Crime: Some like it hot, some like it cold

Crime in Paradise is a frequent theme in my thrillers. I’ve written numerous books set in the Sunshine State, partly because I live in Florida and know it well. Another reason is because statistics show that Florida’s weather may influence crime rates and the types of crime found in the state. When we think of all those lovely Florida winters, we don’t usually consider the crime rates, right?

According to The New York Times, there are two big weather factors that lead to more violence: exceptionally high temperatures, and extreme amounts of rainfall. Ding, ding, ding! That weather has “Florida” written all over it.

Recent research conducted by the Ohio State University, suggests that it’s not just high temperatures that correlate with more crime, but also less variation in seasonal temperatures. While they agree that hot weather makes people more irritable, leading to aggressive behavior they also suggest that climates that are warm year-round are less concerned with future problems as they spend less time worrying about or preparing for weather changes. As a result, people in warmer climates may be more likely to act spontaneously and exhibit less self-control, which may correlate with more crime. 

But is the opposite true?

Could those of us who aren’t able to escape the frigid winter temperature actually be safer? After all, who wants to commit a crime if you have to bundle up for frigid temperatures to do it.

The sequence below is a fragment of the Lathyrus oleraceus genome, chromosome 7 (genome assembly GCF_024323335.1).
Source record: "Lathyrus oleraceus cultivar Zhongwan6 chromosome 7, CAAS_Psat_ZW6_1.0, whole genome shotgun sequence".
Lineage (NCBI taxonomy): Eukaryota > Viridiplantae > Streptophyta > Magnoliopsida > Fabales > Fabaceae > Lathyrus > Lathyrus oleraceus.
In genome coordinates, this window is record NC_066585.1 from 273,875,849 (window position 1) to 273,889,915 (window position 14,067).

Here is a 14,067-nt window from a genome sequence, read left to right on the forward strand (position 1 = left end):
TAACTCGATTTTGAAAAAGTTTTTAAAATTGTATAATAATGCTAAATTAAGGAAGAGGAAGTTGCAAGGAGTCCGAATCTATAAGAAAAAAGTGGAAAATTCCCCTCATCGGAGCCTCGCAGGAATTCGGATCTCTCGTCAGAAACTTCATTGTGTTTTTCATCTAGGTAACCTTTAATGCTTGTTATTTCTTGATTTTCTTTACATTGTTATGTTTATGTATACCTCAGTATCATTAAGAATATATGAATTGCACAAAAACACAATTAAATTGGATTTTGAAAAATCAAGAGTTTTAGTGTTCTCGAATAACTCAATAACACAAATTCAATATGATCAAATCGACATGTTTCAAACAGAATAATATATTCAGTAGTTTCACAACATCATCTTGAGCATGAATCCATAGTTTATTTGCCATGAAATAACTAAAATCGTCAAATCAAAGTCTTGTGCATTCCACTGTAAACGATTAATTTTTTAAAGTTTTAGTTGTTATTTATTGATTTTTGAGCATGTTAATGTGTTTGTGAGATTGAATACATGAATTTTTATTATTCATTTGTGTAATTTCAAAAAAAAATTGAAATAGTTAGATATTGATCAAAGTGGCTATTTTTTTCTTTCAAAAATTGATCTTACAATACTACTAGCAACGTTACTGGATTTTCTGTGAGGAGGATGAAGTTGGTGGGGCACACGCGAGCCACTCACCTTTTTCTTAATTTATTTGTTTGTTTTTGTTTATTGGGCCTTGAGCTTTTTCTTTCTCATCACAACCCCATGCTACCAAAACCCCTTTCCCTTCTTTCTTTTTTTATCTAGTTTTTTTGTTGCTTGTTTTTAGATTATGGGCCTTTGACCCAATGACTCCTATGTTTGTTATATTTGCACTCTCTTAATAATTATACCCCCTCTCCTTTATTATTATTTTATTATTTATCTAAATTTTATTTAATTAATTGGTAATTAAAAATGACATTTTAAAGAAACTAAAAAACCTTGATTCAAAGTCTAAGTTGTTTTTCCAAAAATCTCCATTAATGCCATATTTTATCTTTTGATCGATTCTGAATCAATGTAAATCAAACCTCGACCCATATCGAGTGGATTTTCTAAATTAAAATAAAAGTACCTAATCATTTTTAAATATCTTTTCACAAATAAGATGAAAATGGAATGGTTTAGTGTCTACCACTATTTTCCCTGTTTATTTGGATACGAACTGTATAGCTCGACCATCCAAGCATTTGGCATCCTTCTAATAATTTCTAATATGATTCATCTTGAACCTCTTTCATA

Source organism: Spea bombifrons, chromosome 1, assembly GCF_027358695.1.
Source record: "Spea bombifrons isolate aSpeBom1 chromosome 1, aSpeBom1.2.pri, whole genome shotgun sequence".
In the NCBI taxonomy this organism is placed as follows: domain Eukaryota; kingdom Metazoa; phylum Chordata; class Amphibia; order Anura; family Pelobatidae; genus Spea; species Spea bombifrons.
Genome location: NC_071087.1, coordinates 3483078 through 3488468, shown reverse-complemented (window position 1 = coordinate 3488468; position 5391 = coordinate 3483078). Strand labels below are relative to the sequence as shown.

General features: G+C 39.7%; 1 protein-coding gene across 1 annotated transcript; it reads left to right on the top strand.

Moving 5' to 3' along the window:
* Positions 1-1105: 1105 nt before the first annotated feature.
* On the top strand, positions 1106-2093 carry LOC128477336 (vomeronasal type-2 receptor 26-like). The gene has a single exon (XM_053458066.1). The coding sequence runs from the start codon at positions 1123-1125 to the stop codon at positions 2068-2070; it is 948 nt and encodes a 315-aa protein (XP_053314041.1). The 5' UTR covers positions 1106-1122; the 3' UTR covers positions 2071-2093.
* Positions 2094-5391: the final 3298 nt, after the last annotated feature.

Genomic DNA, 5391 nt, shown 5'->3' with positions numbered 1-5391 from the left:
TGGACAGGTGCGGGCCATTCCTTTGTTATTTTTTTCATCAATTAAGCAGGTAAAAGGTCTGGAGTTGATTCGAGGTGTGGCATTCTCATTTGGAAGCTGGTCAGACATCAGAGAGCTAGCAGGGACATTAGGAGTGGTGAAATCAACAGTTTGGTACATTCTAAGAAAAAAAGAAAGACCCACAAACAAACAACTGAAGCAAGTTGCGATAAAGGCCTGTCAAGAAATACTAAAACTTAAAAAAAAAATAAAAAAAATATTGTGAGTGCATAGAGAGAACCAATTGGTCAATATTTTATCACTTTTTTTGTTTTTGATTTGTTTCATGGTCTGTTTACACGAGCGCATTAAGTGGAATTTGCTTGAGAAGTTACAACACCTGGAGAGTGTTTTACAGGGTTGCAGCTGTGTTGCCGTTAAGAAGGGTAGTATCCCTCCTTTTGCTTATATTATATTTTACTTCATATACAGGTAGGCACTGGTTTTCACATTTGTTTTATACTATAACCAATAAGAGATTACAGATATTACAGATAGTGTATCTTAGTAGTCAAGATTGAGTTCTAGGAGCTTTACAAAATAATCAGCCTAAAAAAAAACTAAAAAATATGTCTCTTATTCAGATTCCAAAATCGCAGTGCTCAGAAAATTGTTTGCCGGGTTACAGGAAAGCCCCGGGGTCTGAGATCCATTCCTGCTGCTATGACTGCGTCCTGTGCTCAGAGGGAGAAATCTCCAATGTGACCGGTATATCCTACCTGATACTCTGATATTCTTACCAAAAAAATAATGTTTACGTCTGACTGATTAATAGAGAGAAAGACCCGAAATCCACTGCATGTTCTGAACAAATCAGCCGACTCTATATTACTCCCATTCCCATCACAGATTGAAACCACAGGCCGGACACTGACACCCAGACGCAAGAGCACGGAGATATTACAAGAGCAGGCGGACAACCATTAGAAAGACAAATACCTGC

A cold snap in 2015 seemed to suggest that this hypothesis was true when New York City had twelve days without a homicide during a spell of record-breaking cold temperatures. This was the City’s longest period without a homicide since 1994. Similarly, major crime rates in Boston dropped significantly in 2015 following a massive snowfall that brought over 6-feet of snow.

An economist named Matthew Ranson found that crime generally decreases when the temperature drops below 50 degrees Fahrenheit. However, this is not true of all crimes. While cold weather tends to limit opportunities for spontaneous crimes and on-street drug sales outdoors, the weather does not appear to prevent premeditated crimes. To complicate matters further, crime rates tend to spike during the holiday season in December and January.

The link between cold weather and violent crimes is not as clear cut. Even in situations where crime decreases during a cold snap, there may be an increase in crime once the temperature rises. Thus, cold weather seems more likely to delay crime rather than to actually prevent criminals from engaging in illegal activities.

Where does your city rank in terms of crime rates? You can check here:

To keep up with my books that follow Judge Willa Carson and the dangers that accompany her search for justice, CLICK HERE. Buy Night Justice HERE.

Meanwhile —

Caffeinate and Carry On!

Diane Capri

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